## Introduction and Review

In the previous post, we investigated multicollinearity in the Hald data as given. We used the singular value decomposition (SVD) of the design matrix X

X = u w v’.

In particular, we generalized from our experience with linear dependence, namely the fact that the rightmost columns of v are a basis for the null space of X, if the columns of X are linearly dependent… that is, the rightmost columns of X.v are 0. If, instead, we have merely near linear dependence, i.e. multicollinearity, then the rightmost columns of X.v are small rather than zero.

I will say a little more about X.v shortly.

In contrast to looking at all subsets of the columns of X, we investigated multicollinearity for four specific regressions: the best 1-, 2-, and 3-variable regressions, and for one additional regression which I had found interesting.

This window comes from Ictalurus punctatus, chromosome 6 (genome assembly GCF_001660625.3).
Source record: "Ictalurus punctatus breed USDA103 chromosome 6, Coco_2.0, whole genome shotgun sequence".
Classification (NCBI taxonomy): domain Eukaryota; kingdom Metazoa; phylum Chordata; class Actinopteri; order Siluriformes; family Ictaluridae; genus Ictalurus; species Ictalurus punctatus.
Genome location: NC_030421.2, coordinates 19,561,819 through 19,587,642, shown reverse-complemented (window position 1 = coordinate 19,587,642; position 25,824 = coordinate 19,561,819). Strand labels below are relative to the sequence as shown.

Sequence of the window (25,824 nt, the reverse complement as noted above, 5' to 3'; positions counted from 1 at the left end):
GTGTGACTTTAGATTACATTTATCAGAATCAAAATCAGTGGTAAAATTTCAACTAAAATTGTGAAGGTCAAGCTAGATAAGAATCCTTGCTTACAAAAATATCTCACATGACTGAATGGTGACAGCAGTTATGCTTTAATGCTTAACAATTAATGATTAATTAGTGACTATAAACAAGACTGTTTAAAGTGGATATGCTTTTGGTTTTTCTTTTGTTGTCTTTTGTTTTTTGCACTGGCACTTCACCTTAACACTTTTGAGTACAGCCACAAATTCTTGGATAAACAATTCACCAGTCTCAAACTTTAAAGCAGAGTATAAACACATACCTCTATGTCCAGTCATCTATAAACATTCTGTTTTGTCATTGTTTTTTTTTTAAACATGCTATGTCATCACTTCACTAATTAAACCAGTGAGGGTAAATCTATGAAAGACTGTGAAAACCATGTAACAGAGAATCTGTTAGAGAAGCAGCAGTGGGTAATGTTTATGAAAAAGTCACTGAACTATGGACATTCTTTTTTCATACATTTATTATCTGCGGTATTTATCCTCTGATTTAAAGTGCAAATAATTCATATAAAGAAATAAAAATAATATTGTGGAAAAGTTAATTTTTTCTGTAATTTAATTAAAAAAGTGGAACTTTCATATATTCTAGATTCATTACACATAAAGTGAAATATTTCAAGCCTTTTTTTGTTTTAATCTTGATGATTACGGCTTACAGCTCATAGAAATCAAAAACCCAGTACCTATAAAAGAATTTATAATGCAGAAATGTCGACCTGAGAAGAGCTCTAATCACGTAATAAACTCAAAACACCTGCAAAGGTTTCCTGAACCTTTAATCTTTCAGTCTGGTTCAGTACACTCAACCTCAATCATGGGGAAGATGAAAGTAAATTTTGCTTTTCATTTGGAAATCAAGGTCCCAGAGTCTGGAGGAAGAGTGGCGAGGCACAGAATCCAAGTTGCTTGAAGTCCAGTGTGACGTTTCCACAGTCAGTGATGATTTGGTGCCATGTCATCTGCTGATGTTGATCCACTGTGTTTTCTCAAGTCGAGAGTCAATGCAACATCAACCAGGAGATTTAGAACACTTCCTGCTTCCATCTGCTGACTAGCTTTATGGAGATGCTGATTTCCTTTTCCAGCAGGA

We learned that the most significant multicollinearity involved all four independent variables: their sum was very nearly constant, and slightly less than 100. Reading on my part informed me that these four variables were a subset of the original measurements — which were percentages adding up to 100.

It is noteworthy — even crucial — that the correlation matrix of the data does not reveal this multicollinearity.

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